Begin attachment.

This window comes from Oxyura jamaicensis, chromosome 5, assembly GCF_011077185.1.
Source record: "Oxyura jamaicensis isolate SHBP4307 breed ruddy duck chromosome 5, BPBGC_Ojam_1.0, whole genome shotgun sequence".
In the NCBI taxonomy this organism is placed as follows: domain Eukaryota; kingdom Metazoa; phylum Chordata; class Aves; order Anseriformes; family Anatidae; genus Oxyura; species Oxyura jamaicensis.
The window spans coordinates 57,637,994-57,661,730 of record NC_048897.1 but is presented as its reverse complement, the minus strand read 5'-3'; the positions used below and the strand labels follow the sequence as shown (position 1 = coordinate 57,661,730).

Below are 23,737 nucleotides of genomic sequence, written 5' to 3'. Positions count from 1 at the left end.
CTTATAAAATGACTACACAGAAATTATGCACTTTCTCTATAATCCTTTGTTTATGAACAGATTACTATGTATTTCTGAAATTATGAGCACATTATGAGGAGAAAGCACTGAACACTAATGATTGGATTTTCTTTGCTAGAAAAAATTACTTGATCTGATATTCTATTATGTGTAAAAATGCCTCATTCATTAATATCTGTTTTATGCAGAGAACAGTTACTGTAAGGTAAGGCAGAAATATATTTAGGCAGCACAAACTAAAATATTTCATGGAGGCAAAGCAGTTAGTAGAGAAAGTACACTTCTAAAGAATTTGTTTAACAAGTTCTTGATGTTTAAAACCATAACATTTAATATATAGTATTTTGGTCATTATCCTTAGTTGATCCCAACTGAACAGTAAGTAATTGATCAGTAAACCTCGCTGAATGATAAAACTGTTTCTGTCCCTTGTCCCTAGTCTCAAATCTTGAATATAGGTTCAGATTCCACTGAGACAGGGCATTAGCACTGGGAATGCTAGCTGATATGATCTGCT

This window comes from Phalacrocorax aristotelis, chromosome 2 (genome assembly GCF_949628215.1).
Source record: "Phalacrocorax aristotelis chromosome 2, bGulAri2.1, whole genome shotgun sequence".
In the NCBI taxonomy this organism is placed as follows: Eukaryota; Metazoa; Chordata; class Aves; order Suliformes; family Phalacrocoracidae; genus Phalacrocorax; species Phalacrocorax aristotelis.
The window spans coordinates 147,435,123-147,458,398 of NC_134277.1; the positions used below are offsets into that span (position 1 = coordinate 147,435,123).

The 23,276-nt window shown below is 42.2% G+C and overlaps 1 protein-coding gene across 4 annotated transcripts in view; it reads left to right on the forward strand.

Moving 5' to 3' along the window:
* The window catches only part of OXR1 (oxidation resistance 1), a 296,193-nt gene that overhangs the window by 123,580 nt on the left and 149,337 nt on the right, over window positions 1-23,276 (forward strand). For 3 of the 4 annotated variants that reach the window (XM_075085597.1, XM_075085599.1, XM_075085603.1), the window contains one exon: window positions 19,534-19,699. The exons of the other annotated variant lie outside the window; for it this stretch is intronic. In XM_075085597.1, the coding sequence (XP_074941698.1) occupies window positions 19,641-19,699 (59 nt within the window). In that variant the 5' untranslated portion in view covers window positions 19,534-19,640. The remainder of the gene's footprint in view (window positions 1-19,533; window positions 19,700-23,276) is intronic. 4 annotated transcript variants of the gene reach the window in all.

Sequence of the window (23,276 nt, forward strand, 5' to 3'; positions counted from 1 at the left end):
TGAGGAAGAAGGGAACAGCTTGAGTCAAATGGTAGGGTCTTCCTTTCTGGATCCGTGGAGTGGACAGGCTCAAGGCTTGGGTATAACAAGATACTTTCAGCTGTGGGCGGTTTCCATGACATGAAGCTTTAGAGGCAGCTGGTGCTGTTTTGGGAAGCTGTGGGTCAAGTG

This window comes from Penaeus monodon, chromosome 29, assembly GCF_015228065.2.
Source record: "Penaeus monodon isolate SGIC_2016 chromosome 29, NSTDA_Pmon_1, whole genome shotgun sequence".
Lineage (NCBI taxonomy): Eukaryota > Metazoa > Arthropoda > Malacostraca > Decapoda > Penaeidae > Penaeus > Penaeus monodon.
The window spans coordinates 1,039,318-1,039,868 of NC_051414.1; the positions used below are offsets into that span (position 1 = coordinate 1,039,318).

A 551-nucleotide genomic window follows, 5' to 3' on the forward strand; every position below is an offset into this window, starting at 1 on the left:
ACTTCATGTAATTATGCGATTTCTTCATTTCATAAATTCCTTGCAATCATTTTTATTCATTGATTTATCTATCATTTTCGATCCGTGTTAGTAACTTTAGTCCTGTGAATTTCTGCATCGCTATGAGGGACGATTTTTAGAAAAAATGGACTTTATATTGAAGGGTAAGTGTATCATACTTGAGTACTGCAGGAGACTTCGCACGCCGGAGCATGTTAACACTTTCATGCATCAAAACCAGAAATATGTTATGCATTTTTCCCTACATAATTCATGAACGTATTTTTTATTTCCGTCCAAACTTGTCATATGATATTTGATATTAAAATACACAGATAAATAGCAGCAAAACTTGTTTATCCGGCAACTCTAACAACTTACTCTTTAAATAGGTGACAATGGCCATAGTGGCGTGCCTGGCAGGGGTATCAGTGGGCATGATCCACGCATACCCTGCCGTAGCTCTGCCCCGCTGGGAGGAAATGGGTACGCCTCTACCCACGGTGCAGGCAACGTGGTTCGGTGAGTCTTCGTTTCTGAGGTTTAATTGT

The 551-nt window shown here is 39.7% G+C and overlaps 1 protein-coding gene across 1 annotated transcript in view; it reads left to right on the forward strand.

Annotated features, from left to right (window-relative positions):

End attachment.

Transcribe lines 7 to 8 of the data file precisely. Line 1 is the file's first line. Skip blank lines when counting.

This window comes from Phalacrocorax aristotelis, chromosome 2 (genome assembly GCF_949628215.1).
Source record: "Phalacrocorax aristotelis chromosome 2, bGulAri2.1, whole genome shotgun sequence".